Baranyai: We must fight against the “indigenization” of Canadian prisons


As Ontario braces for a “tsunami” of COVID-19 hospitalizations driven by the highly contagious variant of Omicron, it is difficult to focus on far beyond the immediate fallout from canceled medical procedures, staff crises and another rush to support online learning.

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As Ontario braces for a “tsunami” of COVID-19 hospitalizations driven by the highly contagious variant of Omicron, it is difficult to focus on far beyond the immediate fallout from canceled medical procedures, staff crises and another rush to support online learning.

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With all eyes on the looming disaster, another rising tide is quietly approaching a devastating high tide. Indigenous women now make up almost half of inmates in federal prisons, Canada’s Correctional Investigator, Dr. Ivan Zinger, reported in December.

As with Omicron’s trajectory, we can’t say we didn’t see it coming.

Zinger’s office has been sounding the alarm bells for years. The crisis is not confined to women either. Six years ago, the Federal Prisons Ombudsman said 25 percent of all federal inmates were Indigenous – one in four – when they made up only five percent of the Canadian population.

Four years later, the proportion of indigenous prisoners had exceeded 30 percent, setting a new all-time high. Zinger called the “indigenization” of Canadian prisons a “national parody”. He also called on the Correctional Service of Canada to realign its priorities and resources, “to reduce readmissions and readmissions, better prepare Indigenous offenders to meet early parole eligibility dates and return Indigenous offenders to their home community in a more secure manner ”.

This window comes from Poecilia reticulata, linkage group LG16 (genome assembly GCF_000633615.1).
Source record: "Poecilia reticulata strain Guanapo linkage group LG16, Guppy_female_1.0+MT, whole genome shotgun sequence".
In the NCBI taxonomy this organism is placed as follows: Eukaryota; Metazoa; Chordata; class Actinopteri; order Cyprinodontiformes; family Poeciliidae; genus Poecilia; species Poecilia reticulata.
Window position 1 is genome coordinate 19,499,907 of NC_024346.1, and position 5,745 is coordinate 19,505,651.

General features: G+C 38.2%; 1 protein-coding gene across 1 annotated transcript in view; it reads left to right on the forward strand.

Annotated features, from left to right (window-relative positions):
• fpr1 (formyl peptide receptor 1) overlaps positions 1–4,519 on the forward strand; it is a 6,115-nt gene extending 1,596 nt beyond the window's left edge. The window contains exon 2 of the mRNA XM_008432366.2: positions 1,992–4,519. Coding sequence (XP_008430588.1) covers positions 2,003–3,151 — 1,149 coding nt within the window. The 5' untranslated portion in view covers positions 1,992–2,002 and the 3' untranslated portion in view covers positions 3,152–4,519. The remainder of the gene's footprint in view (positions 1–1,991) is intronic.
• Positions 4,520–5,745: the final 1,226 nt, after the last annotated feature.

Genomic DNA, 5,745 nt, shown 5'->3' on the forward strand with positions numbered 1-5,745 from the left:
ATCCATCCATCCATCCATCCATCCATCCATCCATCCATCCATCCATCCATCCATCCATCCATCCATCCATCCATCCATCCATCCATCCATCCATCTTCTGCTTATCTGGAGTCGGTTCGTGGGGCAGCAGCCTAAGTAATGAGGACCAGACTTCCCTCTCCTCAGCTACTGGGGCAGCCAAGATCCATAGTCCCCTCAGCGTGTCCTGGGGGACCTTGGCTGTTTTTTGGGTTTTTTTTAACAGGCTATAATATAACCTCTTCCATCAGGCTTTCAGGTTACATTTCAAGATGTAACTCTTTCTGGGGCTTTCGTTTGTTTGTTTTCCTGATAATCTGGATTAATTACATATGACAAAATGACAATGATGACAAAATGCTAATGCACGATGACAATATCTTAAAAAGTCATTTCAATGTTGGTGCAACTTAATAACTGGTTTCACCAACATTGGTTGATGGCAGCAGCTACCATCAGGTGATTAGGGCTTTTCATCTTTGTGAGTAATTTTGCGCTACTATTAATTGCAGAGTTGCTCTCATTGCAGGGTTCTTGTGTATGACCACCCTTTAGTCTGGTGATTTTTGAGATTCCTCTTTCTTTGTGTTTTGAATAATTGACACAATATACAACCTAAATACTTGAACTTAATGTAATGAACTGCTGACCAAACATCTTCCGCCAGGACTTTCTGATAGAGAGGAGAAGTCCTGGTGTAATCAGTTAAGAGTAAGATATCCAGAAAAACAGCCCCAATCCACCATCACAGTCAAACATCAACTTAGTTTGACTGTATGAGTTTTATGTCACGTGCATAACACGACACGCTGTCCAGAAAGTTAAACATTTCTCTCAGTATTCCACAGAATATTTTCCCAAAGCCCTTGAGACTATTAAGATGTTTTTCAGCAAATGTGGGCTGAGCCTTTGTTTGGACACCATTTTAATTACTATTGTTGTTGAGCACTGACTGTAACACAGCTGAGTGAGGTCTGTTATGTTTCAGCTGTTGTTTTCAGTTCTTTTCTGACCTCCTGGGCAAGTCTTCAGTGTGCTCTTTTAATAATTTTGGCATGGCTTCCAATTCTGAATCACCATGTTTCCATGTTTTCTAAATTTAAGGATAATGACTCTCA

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The Supreme Court recognized that the over-representation of Indigenous people in Canadian prisons was a “crisis” in 1999. The court ruled in the landmark R. v Gladue case, sentencing judges must consider the impacts of colonialism, such as than residential schools and child welfare. system, on Aboriginal offenders.

In its 2015 report, the Truth and Reconciliation Commission of Canada detailed several calls to action to address the overrepresentation of Indigenous people in detention, including alternatives to imprisonment. The National Inquiry into Missing and Murdered Indigenous Women and Girls amplified these calls for justice, including more culturally appropriate Indigenous-led rehabilitation programs and the creation of a Deputy Commissioner for Corrections indigenous.

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Meanwhile, the reality has only gotten worse. The decline in incarceration rates for non-Aboriginal people is offset by the increase in the number of Aboriginal inmates. Successive governments and courts have failed to resolve the problem.

One of the problems is the lack of judicial discretion in sentencing. The Harper government had a particular affection for mandatory minimum sentences, which bring consistency to criminal sentences to the detriment of responding to the individual circumstances of each offender.

Mandatory minimum sentences have long been criticized for their disproportionate impact on racialized populations. Many mandatory minimum sentences introduced under Stephen Harper were subsequently found to be unconstitutional.

Justice Minister David Lametti said the policies of the former government “did not deter crime or make our justice system more efficient or fairer.” All the approach has done is jail too many aboriginal, black and marginalized Canadians.

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There are 67 mandatory minimum sentences in the Criminal Code, reports CBC, for crimes ranging from murder and sexual offenses to impaired driving. A law recently introduced by the federal government would reduce 14 minimum sentences for certain firearms and tobacco offenses. Bill C-5 would also eliminate mandatory minimum sentences for drug offenses. The bill reflects a Liberal bill introduced last February, which died on the Order Paper when the election was called.

In response to Zinger’s report, Lametti called Bill C-5 “an important step in addressing the disturbing statistics in the Correctional Investigator’s Report.” Some senators are calling for amendments to give sentencing judges more leeway to waive mandatory minimum sentences when they perpetuate systemic racism or cause injustice.

It will take sustained attention and political will to reverse this devastating trend. We saw it coming. We cannot allow this to continue.

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